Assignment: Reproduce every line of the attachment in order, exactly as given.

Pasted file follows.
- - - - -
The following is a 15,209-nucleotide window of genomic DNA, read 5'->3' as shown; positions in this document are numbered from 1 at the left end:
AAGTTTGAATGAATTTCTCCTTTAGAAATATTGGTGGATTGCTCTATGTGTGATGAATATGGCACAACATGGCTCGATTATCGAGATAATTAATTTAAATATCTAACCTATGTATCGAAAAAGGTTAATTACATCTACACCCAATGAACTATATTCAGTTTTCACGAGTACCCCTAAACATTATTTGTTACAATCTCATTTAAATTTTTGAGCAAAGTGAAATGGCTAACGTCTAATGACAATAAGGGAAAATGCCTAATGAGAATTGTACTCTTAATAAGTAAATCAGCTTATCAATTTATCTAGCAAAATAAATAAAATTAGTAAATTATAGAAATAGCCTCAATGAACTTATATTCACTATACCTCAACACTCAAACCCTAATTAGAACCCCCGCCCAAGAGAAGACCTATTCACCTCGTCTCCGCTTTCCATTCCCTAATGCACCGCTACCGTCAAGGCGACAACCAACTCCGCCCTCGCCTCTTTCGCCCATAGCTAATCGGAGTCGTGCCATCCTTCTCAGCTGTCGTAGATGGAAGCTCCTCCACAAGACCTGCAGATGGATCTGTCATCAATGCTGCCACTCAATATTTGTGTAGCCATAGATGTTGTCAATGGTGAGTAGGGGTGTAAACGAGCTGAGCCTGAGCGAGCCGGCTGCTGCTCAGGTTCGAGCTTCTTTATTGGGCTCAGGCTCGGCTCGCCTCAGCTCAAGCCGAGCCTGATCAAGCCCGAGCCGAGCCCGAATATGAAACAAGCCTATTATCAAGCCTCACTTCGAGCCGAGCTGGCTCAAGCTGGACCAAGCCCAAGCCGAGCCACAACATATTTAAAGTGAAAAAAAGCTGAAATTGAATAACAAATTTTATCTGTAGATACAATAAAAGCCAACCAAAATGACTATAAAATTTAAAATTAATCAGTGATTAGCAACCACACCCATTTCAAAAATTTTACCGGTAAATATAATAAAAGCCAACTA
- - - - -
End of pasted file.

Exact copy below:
The following is a 15,209-nucleotide window of genomic DNA, read 5'->3' as shown; positions in this document are numbered from 1 at the left end:
AAGTTTGAATGAATTTCTCCTTTAGAAATATTGGTGGATTGCTCTATGTGTGATGAATATGGCACAACATGGCTCGATTATCGAGATAATTAATTTAAATATCTAACCTATGTATCGAAAAAGGTTAATTACATCTACACCCAATGAACTATATTCAGTTTTCACGAGTACCCCTAAACATTATTTGTTACAATCTCATTTAAATTTTTGAGCAAAGTGAAATGGCTAACGTCTAATGACAATAAGGGAAAATGCCTAATGAGAATTGTACTCTTAATAAGTAAATCAGCTTATCAATTTATCTAGCAAAATAAATAAAATTAGTAAATTATAGAAATAGCCTCAATGAACTTATATTCACTATACCTCAACACTCAAACCCTAATTAGAACCCCCGCCCAAGAGAAGACCTATTCACCTCGTCTCCGCTTTCCATTCCCTAATGCACCGCTACCGTCAAGGCGACAACCAACTCCGCCCTCGCCTCTTTCGCCCATAGCTAATCGGAGTCGTGCCATCCTTCTCAGCTGTCGTAGATGGAAGCTCCTCCACAAGACCTGCAGATGGATCTGTCATCAATGCTGCCACTCAATATTTGTGTAGCCATAGATGTTGTCAATGGTGAGTAGGGGTGTAAACGAGCTGAGCCTGAGCGAGCCGGCTGCTGCTCAGGTTCGAGCTTCTTTATTGGGCTCAGGCTCGGCTCGCCTCAGCTCAAGCCGAGCCTGATCAAGCCCGAGCCGAGCCCGAATATGAAACAAGCCTATTATCAAGCCTCACTTCGAGCCGAGCTGGCTCAAGCTGGACCAAGCCCAAGCCGAGCCACAACATATTTAAAGTGAAAAAAAGCTGAAATTGAATAACAAATTTTATCTGTAGATACAATAAAAGCCAACCAAAATGACTATAAAATTTAAAATTAATCAGTGATTAGCAACCACACCCATTTCAAAAATTTTACCGGTAAATATAATAAAAGCCAACTA